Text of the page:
The Black Death arrived in Rouen by boat and, in no time at all, wiped out three quarters of the population. I arrived by rail and, to the best of my knowledge, went comparatively unnoticed.
Greetings from Saint-Maclou Aître, location of the remains of Rouen’s plague ossuary and, indeed, many of its residents. Discover the funereal decorations builders carved into the beams of the medieval courtyard. Join the dance of death before its characters are worn to dust. And learn the fate of all those homes left empty when the Black Death disembarked.
Under the castle ruins, among the standing stones and in the barrows under England, the old world is sleeping. One magical creature, however, had the misfortune to draw the night shift.
Greetings from Parkland Walk, once a battlefront of industrialisation, now reclaimed by the wilderness and its spriggan guardian. Join me as I walk the three-mile path through London. Pay tribute to the powers at work here – whether of our world or another. And follow the Gothic Dispatch if only to keep me from being led maliciously astray.
Few things suggest hereditary power in England like gothic castles – although receding hairlines come close. Fortunately, Horace Walpole chose to poke fun at the former.
Greetings from Strawberry Hill House, Horace Walpole’s “little gothic castle” and inspiration for the first gothic novel. Join me to discover the ironic origins of gothic literature’s essential inversion – that of the dominator and the subordinate. And peek behind the walls of England’s greatest castles to find power as flimsy as cardboard.
Edgar Allan Poe never set foot in Paris. He wrote about it anyway. But can “The Murders in the Rue Morgue” serve as a guide to the darker side of the city of light?
In this dispatch, join me between the pages and passageways of Poe’s gothic detective story. Hone your ratiocination in the footsteps of C. Auguste Dupin. Walk among volumes rare and remarkable in the city’s grand libraries. Search for the grotesque mansion in which the mystery unravels. And perhaps find an answer to one of the story’s biggest questions: Is the Rue Morgue a real place?
Remember that war, plague or famine could carry us to the grave at any instant. So, let’s just try and enjoy ourselves before that.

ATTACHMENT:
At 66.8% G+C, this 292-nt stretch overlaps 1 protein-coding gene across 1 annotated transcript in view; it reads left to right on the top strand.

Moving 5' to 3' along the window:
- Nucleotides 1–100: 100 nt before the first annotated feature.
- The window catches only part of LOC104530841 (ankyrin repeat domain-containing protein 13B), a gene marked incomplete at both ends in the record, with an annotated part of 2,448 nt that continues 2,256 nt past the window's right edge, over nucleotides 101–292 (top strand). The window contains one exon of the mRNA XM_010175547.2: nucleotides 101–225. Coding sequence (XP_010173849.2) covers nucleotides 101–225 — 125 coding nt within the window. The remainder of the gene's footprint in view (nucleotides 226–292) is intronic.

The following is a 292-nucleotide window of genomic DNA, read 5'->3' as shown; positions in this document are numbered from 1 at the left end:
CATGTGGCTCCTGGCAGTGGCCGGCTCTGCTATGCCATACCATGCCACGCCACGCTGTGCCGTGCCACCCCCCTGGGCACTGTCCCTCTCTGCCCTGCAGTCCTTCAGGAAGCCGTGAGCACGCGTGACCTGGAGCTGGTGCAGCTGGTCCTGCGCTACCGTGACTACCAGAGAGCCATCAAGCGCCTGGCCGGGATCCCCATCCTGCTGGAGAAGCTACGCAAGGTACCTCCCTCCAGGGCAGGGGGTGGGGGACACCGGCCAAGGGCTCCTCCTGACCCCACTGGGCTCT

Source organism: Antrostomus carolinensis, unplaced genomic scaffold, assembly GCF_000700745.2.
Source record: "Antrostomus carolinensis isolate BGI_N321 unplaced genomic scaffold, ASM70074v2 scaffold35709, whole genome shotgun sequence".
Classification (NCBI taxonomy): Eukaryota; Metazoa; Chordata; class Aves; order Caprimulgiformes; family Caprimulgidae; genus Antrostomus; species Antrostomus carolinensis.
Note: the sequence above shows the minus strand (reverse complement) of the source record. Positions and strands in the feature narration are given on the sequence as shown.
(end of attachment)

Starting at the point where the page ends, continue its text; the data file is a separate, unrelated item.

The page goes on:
In this dispatch, visit the former site of Holy Innocents’ Cemetery and the first visual example of a danse macabre. Search high and low for what remains of the cemetery – not least its reputation for depravity. And join me in learning that, whether you want to visit a country’s monuments or assassinate one of its monarchs, it’s best to seize every moment.
Welcome to Père Lachaise – where there’s plenty of room for the living but the dead face stiffer entry requirements.
In this dispatch, join me as I search among more than one million residents for the best company in the afterlife. Meet the great French writers Molière and Jean de La Fontaine. Pay tribute to lovers Abelard and Heloise. And find out how they came to be buried here and how I might hope to, too. Because, while I have plenty left to do, see and lose in this life, one can never be too prepared.
Greetings from Reims Cathedral. While supposedly not an allusion to the disorienting and processional nature of ruling, this site of French coronations was once home to a labyrinth.
In this dispatch, follow me through the winding streets of the city and try not to get lured off-course by the art deco architecture. Lose all sense of scale as you gaze at the 15-foot statues of previous monarchs that line the cathedral’s towers. And discover why a labyrinth that held four masons and an archbishop has become a symbol of France’s historical monuments.
The French town of Saint Denis is named for the bishop who, in 250AD, supposedly walked there from Montmartre – a distance of about seven kilometres – holding his own decapitated head.
Now, when you’re going through something even ever-so-slightly unpleasant, it almost never helps to consider the ways things could be worse. So, say that a thunderstorm has forced you to take refuge in an abandoned violin store. You would no doubt be cold and miserable. And while things could be worse – the violin store could be in business and flooding the world with the sharp and screeching sound of strings – the thought won’t dry your soaked clothes.
So, despite the head still attached to my body, it was with reservations that I took the metro to Saint Denis to see the oldest gothic building for myself.
If you’ve ever possessed a fortune large enough to spend a lot of it, you’ll know the sinking feeling that comes when you realise you probably won’t get your money’s worth.
For example, I once spent a month’s salary on a figurehead salvaged from the prow of a very famous pirate ship. I made this purchase because I believed it would bring my companion and I good luck on a perilous voyage of our own. Needless to say, it was one of the first things cut loose when our boat started taking on water – a decision which did nothing to ease my own sinking feeling.
A sinking feeling no doubt familiar to the French royal family. Because little more than 100 years after its completion in 1248, Sainte-Chapelle and the surrounding palace were abandoned. I went to see this gothic gem for myself.